The French election season is far from over, as the parliamentary elections will be held early next month, and their results will be decisive for the composition of France’s future government. However, as socialist Francois Hollande was elected president and polls indicate a probable victory for the Socialist Party in the parliamentary elections, a socialist government will dominate French politics for the foreseeable future.
Throughout his presidential campaign, Hollande repeatedly criticized the emphasis on financial discipline of the rescue packages decided upon by the 27 leaders of the EU in December last year. He also condemned the policy of the European Central Bank (ECB) to make price stability its primary objective.
His proposed solutions for the French economy are filled with socialist ideas, according to which the government should actively intervene in the market to create or encourage enterprises to create nearly half a million jobs, to maintain state enterprises intact, to increase taxation of the rich and to allow people to retire at sixty under certain conditions.
All of his actions and discourse have brought the world to suppose that, once he takes office, Hollande will refuse to implement the consensual financial measures decided unanimously by the EU leaders. Hollande also seemingly puts into doubt the ongoing austerity drive in the EU, which is a condition to comprehensively solving the eurozone crisis.
However, it is doubtful whether Hollande is really willing and able to find any alternative to this solution.
First, the average debt-to-GDP ratio in the EU is 80 percent, and more than 85 percent in the eurozone. Greek debt will reach nearly 350 billion euros (US$453 billion), or 160 percent of its GDP, before the end of this year, while French public debt is over 90 percent of GDP. Any country that abandons austerity policies and refuses to reduce its debt ratio will be immediately punished by ratings agencies and the international market, which in turn will shake its stock market and finance and disturb its economic order.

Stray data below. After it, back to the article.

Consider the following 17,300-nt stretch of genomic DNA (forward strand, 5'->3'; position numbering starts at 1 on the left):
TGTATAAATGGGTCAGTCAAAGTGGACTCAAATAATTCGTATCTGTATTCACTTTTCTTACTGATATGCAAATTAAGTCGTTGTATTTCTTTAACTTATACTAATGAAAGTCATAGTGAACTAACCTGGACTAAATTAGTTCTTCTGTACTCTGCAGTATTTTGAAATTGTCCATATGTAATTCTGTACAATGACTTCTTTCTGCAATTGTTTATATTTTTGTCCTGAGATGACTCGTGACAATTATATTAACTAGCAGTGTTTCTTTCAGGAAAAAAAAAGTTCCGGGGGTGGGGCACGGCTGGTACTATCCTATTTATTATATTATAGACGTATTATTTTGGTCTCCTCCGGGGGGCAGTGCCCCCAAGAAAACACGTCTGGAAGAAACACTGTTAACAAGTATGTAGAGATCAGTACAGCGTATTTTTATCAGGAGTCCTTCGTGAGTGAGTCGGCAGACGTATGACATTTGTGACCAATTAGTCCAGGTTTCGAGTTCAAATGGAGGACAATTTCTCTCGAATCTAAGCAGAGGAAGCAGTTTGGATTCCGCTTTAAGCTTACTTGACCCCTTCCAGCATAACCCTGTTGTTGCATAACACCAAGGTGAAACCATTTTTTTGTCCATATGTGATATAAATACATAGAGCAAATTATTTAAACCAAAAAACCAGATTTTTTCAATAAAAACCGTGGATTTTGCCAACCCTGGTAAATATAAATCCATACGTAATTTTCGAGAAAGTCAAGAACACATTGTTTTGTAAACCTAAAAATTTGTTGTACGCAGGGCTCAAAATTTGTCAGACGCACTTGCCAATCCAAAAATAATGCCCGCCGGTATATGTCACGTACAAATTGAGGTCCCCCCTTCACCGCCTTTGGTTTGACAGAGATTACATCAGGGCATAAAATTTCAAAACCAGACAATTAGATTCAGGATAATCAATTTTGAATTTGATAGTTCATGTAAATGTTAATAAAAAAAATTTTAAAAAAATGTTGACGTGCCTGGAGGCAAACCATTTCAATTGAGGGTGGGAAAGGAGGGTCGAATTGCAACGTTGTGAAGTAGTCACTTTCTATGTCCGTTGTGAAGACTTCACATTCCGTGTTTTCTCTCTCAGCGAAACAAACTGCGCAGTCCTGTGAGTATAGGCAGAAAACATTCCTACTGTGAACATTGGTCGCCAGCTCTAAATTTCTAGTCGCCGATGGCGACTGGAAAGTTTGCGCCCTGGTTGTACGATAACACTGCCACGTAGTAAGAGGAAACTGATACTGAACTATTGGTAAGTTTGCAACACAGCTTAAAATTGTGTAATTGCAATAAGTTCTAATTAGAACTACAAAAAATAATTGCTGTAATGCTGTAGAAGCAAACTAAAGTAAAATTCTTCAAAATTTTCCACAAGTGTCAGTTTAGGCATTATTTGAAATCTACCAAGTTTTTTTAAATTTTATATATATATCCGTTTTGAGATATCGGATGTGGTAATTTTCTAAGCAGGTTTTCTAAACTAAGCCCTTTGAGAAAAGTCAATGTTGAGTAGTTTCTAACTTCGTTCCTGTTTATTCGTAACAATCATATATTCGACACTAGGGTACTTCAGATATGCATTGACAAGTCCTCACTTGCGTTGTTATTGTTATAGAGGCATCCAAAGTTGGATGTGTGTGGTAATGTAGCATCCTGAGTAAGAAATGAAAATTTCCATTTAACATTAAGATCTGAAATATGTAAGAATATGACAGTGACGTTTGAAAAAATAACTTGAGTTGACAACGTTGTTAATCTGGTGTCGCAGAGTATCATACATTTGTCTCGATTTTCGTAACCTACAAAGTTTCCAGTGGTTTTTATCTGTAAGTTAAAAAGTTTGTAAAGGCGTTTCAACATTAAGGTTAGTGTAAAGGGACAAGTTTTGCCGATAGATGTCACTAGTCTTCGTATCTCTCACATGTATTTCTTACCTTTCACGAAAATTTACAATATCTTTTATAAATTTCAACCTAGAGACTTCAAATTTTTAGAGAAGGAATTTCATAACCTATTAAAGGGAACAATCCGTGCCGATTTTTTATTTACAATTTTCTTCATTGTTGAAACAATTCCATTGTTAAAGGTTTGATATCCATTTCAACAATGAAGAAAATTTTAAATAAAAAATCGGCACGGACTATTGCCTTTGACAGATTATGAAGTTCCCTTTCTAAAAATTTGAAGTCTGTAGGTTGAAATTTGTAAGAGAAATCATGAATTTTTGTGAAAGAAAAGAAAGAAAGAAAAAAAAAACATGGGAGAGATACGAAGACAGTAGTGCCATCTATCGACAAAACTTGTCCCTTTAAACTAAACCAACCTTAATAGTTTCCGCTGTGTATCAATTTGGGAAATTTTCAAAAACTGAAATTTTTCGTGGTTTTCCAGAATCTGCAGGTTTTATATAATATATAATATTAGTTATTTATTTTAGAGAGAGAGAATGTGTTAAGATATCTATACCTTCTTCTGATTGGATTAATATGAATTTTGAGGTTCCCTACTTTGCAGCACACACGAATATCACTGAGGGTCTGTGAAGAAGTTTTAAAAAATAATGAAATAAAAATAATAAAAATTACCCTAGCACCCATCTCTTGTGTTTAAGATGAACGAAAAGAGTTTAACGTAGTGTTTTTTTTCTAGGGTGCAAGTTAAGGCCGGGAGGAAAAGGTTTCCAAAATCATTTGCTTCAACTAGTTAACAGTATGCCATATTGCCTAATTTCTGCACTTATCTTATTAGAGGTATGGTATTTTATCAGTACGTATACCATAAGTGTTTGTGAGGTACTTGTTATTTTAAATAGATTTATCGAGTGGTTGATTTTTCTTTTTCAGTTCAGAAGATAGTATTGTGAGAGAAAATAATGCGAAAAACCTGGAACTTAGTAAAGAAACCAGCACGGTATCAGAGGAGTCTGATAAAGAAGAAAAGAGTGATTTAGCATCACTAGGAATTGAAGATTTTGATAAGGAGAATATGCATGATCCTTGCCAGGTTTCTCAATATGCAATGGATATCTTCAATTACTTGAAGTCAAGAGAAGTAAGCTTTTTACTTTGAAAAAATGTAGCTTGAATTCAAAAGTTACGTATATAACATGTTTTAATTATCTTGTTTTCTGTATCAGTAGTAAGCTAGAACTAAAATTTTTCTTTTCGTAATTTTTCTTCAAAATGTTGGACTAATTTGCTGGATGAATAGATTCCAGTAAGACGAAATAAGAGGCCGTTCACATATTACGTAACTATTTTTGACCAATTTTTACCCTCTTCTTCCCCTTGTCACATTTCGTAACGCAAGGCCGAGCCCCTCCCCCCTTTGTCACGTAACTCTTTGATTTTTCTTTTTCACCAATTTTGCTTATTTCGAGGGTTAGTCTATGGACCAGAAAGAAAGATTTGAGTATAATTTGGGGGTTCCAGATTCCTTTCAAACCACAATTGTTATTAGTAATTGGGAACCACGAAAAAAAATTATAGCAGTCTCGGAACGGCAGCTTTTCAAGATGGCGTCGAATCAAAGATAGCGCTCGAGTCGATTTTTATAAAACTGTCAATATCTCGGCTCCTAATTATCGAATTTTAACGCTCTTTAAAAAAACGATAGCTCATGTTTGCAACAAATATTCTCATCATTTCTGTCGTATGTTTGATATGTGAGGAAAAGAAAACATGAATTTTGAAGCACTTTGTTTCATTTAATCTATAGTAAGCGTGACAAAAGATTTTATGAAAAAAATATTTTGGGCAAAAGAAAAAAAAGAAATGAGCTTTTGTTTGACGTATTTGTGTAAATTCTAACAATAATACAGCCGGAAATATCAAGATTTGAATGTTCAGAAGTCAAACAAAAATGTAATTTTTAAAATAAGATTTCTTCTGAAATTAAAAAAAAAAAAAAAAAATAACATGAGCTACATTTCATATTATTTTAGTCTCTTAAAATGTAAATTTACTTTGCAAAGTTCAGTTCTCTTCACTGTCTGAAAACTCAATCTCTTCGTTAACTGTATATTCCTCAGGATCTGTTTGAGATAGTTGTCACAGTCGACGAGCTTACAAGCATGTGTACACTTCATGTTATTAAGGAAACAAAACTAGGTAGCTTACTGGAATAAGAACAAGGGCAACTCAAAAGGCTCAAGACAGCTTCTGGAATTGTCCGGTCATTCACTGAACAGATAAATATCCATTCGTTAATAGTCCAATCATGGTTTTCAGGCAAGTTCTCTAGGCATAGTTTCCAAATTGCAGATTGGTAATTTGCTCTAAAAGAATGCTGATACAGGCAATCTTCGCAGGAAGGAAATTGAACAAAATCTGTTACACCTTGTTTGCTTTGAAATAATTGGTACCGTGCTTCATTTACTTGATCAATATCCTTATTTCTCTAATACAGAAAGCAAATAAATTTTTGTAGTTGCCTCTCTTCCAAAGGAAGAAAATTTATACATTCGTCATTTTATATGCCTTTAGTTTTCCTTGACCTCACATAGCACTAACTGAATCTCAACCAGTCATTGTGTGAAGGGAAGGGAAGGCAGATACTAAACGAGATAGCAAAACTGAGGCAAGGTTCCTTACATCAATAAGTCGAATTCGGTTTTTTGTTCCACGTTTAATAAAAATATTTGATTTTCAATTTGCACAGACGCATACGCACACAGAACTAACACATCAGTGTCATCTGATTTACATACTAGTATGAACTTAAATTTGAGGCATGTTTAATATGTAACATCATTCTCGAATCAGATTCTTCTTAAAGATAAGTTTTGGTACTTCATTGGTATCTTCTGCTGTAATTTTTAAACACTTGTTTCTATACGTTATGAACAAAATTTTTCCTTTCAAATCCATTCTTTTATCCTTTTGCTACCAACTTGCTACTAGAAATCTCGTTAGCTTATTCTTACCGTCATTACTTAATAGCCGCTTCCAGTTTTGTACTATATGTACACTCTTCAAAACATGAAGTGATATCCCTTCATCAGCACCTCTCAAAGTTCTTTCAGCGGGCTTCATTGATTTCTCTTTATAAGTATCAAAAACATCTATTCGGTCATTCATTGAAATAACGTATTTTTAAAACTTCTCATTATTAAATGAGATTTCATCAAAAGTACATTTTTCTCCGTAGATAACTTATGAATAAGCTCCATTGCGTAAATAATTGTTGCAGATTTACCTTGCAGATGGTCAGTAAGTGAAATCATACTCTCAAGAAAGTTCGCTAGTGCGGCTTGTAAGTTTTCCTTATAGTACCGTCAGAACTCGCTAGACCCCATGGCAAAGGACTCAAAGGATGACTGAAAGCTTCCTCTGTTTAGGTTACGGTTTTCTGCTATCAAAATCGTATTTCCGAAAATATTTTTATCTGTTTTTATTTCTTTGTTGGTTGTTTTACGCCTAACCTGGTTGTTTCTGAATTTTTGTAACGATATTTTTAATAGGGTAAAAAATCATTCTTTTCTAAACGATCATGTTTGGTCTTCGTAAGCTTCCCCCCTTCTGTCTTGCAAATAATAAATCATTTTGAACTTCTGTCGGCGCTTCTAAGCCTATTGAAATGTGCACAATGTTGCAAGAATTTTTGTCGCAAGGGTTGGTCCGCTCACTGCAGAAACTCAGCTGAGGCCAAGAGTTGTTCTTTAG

Conscious of this danger, Hollande avoided directly attacking austerity as a policy and instead said that the policy selected by French President Nicolas Sarkozy totally neglected the need for growth and job creation. He therefore promised to continue the reduction of the public debt at an average rate of 3 percent per year with the aim of balancing the national budget by 2017.
Second, Franco-German leaders have historically always been able to work closely to lead European integration and solve European crises in spite of differing political ideologies. There is no reason to suppose that Hollande cannot work closely with German Chancellor Angela Merkel to solve the eurozone crisis.
Lastly, the real difficulty in finding a definitive solution to the eurozone crisis concerns the search for economic engines that can stimulate growth and create jobs in the EU.
Leaders of the EU and its member states now have only two options. They can decide to expand the role and mandate of their central bank to the extent that the bank will share responsibility for economic expansion. The ECB would then be equivalent to a “European Federal Reserve” and adopt policies similar to quantitative easing to stimulate economic growth in the EU even at the price of inflation and devaluation of the euro.